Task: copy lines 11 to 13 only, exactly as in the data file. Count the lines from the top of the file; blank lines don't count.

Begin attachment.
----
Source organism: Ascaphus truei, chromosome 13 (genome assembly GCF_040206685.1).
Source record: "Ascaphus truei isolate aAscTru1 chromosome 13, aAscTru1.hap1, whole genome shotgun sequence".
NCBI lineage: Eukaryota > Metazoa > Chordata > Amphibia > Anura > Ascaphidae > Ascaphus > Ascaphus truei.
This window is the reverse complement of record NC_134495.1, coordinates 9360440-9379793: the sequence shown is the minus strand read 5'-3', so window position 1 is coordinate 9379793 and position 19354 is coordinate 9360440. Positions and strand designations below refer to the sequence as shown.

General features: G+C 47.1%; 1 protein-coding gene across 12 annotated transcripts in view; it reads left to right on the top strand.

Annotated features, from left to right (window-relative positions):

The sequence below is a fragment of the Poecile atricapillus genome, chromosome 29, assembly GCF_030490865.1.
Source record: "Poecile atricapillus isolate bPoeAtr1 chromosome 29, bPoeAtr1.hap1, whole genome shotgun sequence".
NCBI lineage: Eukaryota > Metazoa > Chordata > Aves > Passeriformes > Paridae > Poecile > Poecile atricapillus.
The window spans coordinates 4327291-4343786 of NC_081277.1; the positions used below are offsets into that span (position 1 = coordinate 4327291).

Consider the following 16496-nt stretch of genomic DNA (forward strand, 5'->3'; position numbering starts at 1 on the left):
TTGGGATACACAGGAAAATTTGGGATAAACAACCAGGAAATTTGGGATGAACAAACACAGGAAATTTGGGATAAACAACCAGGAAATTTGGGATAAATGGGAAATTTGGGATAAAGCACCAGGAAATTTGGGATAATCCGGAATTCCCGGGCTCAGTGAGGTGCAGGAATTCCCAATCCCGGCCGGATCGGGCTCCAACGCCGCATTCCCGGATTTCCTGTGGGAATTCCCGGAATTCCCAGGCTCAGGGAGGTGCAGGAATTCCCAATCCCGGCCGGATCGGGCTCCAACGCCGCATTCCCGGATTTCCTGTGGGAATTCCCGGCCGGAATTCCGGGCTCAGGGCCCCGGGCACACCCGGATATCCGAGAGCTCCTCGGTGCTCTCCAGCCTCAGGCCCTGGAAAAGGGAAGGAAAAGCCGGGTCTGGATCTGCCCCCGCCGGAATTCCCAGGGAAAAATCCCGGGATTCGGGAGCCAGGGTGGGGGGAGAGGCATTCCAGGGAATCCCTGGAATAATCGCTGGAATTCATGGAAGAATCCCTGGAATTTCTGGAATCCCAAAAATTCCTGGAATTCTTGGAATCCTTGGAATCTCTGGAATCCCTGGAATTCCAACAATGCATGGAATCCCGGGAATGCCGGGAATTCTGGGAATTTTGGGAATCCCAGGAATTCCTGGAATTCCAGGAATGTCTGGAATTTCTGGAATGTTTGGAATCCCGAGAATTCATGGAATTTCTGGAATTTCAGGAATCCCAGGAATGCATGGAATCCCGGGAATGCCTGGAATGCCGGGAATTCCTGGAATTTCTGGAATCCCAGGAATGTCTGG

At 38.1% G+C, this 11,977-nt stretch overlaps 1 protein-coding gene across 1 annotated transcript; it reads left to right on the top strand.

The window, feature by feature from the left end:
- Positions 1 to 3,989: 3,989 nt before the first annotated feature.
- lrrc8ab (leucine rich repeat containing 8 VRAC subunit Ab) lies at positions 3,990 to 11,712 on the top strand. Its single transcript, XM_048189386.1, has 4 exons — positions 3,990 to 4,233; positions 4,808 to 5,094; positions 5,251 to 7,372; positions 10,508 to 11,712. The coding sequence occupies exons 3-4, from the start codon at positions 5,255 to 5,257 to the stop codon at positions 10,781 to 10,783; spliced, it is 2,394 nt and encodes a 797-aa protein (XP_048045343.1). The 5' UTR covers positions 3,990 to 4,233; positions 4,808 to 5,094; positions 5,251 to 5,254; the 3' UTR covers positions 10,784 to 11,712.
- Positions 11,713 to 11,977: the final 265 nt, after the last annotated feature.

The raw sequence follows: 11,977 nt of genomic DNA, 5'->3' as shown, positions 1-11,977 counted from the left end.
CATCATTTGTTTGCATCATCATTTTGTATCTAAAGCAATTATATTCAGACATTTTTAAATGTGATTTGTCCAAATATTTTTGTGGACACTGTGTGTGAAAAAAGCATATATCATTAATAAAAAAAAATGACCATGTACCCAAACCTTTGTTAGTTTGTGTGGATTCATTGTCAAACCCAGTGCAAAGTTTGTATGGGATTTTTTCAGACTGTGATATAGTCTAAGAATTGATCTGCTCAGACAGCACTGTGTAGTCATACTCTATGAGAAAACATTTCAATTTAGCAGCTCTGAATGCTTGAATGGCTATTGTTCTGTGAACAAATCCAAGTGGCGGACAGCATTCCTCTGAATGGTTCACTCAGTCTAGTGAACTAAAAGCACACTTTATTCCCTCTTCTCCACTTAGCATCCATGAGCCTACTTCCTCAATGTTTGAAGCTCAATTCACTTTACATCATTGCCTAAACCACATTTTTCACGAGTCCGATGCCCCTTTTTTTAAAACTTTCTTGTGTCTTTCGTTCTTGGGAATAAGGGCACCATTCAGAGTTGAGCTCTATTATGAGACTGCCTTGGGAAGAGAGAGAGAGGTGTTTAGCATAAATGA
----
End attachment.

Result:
Consider the following 16496-nt stretch of genomic DNA (forward strand, 5'->3'; position numbering starts at 1 on the left):
TTGGGATACACAGGAAAATTTGGGATAAACAACCAGGAAATTTGGGATGAACAAACACAGGAAATTTGGGATAAACAACCAGGAAATTTGGGATAAATGGGAAATTTGGGATAAAGCACCAGGAAATTTGGGATAATCCGGAATTCCCGGGCTCAGTGAGGTGCAGGAATTCCCAATCCCGGCCGGATCGGGCTCCAACGCCGCATTCCCGGATTTCCTGTGGGAATTCCCGGAATTCCCAGGCTCAGGGAGGTGCAGGAATTCCCAATCCCGGCCGGATCGGGCTCCAACGCCGCATTCCCGGATTTCCTGTGGGAATTCCCGGCCGGAATTCCGGGCTCAGGGCCCCGGGCACACCCGGATATCCGAGAGCTCCTCGGTGCTCTCCAGCCTCAGGCCCTGGAAAAGGGAAGGAAAAGCCGGGTCTGGATCTGCCCCCGCCGGAATTCCCAGGGAAAAATCCCGGGATTCGGGAGCCAGGGTGGGGGGAGAGGCATTCCAGGGAATCCCTGGAATAATCGCTGGAATTCATGGAAGAATCCCTGGAATTTCTGGAATCCCAAAAATTCCTGGAATTCTTGGAATCCTTGGAATCTCTGGAATCCCTGGAATTCCAACAATGCATGGAATCCCGGGAATGCCGGGAATTCTGGGAATTTTGGGAATCCCAGGAATTCCTGGAATTCCAGGAATGTCTGGAATTTCTGGAATGTTTGGAATCCCGAGAATTCATGGAATTTCTGGAATTTCAGGAATCCCAGGAATGCATGGAATCCCGGGAATGCCTGGAATGCCGGGAATTCCTGGAATTTCTGGAATCCCAGGAATGTCTGG

At 38.1% G+C, this 11,977-nt stretch overlaps 1 protein-coding gene across 1 annotated transcript; it reads left to right on the top strand.